Altadena, like other areas in the Pasadena Unified School District, is in the midst of a districting process that could determine whether future board members are chosen in individual sub-districts or continue to be elected at-large by residents across the district.
However, interest from Altadena residents in the process may be lacking at this point: at Tuesday's Altadena Town Council meeting, Council member Tecumseh Shackleford remarked that he had attended part of an Altadena-based meeting of the task force charged with examining the districting process and noted that very few people were in attendance.
That meeting, which was at the Mountain View Cemetery, was in fact attended by very few people at all, according to Ken Chawkins, the chair of the Pasadena Unified Districting Task Force. He said there were just a couple of meeting there, compared to 30 to 40 who showed up at a Pasadena meeting last weekend.
At the same time, Chawkins said, some of the people who showed up to last weekend's meeting and others in Pasadena have identified themselves as Altadena residents, so the task force has heard at least some input from residents. He is hoping there will be better turnout at the next Altadena meeting on January 28 at the , so the task force can get more input from residents.
About the Task Force
The task force was created in January of 2011 to investigate the possibility of converting the Pasadena Unified board into seven sub-regional districts, each with its own elected representative. Voters would then vote on just one board member representing their district rather than voting on all seven members of the board as they currently do.
The task force is composed of nine members with two from Altadena, appointed by Los Angeles County Supervisor Michael Antonovich. The remaining members were appointed by Sierra Madre City council (one member), Pasadena City Council (three members), and PUSD (three members).
The plan would have to be put before PUSD voters in a special election slated for June 5, 2012, and its passage by voters is in no way guaranteed. A similar measure seeking to establish sub-districts failed in 2000 when Measure BB was rejected by a slim margin.
Altadena is in an interesting position as one of the two smaller cities in the district: it is too large to be contained in one district, and will wind up divided into multiple districts.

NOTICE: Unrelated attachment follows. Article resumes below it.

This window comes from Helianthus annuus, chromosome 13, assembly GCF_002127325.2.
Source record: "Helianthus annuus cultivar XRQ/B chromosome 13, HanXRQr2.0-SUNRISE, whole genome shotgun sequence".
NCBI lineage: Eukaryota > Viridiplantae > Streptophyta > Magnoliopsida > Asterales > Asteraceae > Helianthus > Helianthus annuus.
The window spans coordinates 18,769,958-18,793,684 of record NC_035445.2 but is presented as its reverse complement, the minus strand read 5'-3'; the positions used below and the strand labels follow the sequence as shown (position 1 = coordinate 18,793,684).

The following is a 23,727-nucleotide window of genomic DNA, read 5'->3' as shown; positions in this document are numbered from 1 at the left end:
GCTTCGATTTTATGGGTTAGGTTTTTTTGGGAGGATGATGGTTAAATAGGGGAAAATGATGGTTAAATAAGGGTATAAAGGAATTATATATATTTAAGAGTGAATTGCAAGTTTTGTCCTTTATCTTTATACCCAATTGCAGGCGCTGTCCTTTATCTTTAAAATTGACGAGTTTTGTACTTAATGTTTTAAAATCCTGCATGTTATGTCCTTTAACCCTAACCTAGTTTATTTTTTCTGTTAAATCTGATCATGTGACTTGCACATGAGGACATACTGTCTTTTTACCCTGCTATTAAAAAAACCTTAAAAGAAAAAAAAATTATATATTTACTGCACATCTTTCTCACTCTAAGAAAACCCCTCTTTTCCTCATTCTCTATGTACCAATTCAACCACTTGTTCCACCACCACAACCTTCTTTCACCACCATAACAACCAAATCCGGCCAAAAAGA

Chawkins said each district will have about 29,000 people in it - since Altadena has approximately 42,000 residents, that will mean the city could be in the position of dominating one district and being a significant player in another, he said. It could also be divided into multiple districts and have a smaller, but still possibly significant influence across a larger number of districts, Chawkins said.
Figuring out which option would better benefit Altadena residents is an important part of the process, he added, and he is hoping to get more input from residents who want to have a say in the make-up of the new district.
Chawkins said his own view is that different parts of Altadena might have more common interests with areas of Pasadena located close by, so simply dividing districts in a north to south kind of manner might not make sense.
"The key for me is to recognize this: while city and county boundaries matter, when we are looking at communities of interest you and I both know when you are driving down the street the community does not stop at the border line," Chawkins said.
Richard Moon, the vice chair of the task force, said from what he has heard from Altadena residents, they would like to have influence in a couple of districts.
"Mostly there is sort of a general concern about Altadena being kind of shoved off into their own district and forgotten," Moon said.
The next meeting of the group is on Saturday January 28 at 1 p.m. at the